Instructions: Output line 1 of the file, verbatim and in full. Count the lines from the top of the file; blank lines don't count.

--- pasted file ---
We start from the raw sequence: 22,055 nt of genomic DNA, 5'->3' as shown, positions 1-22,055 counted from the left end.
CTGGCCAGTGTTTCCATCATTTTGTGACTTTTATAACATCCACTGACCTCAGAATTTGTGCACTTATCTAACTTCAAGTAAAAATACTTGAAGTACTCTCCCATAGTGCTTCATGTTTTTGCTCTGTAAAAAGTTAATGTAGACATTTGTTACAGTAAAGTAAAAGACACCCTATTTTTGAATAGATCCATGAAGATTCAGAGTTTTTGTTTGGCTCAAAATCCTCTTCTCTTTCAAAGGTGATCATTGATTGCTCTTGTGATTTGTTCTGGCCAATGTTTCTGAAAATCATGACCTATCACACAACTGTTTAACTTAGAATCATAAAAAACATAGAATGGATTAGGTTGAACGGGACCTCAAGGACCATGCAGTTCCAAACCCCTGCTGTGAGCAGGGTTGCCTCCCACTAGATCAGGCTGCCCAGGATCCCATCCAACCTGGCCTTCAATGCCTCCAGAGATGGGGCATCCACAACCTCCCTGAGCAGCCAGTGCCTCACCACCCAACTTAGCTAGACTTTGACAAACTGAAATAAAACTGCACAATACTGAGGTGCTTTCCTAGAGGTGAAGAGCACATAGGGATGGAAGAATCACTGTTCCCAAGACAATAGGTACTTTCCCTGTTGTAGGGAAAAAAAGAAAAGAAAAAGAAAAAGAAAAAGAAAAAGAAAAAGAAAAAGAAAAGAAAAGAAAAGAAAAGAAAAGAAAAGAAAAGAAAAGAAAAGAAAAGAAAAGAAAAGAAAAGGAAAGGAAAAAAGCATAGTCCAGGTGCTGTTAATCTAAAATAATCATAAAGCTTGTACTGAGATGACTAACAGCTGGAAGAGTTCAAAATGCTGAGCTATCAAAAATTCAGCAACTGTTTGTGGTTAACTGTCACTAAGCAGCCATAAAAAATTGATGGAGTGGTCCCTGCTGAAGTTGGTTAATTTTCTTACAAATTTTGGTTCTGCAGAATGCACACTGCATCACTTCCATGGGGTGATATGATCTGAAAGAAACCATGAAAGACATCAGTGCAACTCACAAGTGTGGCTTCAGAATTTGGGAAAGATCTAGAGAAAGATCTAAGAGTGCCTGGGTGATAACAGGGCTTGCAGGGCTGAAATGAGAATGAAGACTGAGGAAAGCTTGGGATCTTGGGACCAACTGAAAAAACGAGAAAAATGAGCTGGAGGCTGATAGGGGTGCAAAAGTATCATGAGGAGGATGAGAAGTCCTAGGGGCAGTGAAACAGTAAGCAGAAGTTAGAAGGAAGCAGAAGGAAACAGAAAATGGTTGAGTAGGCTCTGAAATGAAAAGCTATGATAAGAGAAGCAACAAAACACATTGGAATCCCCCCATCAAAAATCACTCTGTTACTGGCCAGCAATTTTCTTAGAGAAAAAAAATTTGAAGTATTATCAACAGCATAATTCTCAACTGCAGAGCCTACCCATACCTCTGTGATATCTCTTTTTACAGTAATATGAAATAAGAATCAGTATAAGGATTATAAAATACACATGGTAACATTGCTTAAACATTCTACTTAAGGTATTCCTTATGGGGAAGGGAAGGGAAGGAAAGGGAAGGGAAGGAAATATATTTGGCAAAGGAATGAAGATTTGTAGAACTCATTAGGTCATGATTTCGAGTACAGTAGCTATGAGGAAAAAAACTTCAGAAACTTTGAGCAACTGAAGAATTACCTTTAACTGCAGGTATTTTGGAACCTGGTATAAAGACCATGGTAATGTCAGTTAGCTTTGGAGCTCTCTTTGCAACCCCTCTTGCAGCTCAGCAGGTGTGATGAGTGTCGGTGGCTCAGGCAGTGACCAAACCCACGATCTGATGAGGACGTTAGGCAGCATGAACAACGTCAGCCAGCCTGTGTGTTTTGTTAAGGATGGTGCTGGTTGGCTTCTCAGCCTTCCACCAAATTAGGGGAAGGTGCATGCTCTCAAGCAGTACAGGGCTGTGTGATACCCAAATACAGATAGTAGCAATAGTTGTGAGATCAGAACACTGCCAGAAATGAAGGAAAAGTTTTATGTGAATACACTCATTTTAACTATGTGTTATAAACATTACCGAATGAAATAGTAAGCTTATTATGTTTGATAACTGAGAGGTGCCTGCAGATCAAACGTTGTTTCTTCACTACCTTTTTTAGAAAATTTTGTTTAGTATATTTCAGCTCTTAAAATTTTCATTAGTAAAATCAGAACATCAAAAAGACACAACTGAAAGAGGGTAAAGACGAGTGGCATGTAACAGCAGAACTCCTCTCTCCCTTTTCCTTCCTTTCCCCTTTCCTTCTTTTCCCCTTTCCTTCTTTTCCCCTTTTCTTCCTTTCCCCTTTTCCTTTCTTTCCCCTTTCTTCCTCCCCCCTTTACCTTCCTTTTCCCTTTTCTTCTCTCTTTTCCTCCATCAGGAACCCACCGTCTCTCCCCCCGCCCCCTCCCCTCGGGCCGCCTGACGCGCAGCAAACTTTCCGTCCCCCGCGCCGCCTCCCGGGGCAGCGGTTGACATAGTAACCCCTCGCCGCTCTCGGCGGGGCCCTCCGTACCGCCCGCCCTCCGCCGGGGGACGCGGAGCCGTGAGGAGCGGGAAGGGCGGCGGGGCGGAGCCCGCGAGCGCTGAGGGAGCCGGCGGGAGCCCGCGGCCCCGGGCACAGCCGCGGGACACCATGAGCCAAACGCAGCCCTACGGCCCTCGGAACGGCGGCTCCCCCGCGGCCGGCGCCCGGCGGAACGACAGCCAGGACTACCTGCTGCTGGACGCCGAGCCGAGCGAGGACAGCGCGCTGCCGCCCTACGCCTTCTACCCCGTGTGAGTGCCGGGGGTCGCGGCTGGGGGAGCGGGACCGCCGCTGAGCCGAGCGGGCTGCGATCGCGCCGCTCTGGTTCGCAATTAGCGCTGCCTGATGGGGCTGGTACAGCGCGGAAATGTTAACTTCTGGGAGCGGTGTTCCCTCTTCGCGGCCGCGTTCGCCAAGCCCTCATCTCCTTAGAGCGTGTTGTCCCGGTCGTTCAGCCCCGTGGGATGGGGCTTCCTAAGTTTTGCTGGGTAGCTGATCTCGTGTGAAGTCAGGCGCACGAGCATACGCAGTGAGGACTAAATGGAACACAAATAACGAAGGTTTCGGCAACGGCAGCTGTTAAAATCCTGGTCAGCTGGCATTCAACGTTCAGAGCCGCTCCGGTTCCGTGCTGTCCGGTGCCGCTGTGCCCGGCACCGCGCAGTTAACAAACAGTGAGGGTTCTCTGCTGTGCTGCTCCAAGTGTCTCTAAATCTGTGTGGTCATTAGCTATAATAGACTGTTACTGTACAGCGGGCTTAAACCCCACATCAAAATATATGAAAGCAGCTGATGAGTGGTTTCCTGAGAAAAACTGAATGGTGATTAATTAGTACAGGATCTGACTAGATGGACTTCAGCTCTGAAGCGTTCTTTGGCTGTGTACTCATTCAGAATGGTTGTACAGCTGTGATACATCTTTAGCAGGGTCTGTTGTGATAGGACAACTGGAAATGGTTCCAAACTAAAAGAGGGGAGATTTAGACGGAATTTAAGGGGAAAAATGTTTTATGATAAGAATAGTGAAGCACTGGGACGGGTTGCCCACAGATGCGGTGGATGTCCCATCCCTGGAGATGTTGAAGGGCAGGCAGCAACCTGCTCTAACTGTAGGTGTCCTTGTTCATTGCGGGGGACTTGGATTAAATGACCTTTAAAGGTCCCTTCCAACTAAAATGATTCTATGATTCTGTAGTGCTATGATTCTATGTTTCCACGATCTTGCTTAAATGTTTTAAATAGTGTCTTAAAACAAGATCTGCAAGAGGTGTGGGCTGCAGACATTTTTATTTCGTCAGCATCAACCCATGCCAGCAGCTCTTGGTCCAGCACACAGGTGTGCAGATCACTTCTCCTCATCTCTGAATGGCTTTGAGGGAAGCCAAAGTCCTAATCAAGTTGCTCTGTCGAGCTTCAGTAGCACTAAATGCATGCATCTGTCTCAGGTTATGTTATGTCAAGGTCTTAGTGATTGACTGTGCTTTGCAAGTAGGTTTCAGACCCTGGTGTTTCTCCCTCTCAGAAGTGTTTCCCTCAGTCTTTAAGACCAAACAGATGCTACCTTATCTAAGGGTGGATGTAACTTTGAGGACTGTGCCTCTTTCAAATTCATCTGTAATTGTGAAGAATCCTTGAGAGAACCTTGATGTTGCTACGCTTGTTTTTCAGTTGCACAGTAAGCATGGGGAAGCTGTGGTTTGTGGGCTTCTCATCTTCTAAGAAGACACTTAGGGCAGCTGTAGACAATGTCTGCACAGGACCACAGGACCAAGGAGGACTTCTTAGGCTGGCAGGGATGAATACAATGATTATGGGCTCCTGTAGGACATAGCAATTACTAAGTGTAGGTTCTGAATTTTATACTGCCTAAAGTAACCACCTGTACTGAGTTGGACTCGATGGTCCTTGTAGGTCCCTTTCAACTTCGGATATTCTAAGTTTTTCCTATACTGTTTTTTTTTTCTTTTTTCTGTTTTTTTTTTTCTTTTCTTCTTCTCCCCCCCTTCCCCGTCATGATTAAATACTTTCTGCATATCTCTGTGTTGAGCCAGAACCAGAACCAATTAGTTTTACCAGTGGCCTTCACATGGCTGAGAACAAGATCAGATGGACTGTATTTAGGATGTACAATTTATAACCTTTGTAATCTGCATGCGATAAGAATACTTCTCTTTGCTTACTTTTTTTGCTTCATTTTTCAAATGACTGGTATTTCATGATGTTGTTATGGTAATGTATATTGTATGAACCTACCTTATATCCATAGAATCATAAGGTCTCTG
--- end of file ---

We start from the raw sequence: 22,055 nt of genomic DNA, 5'->3' as shown, positions 1-22,055 counted from the left end.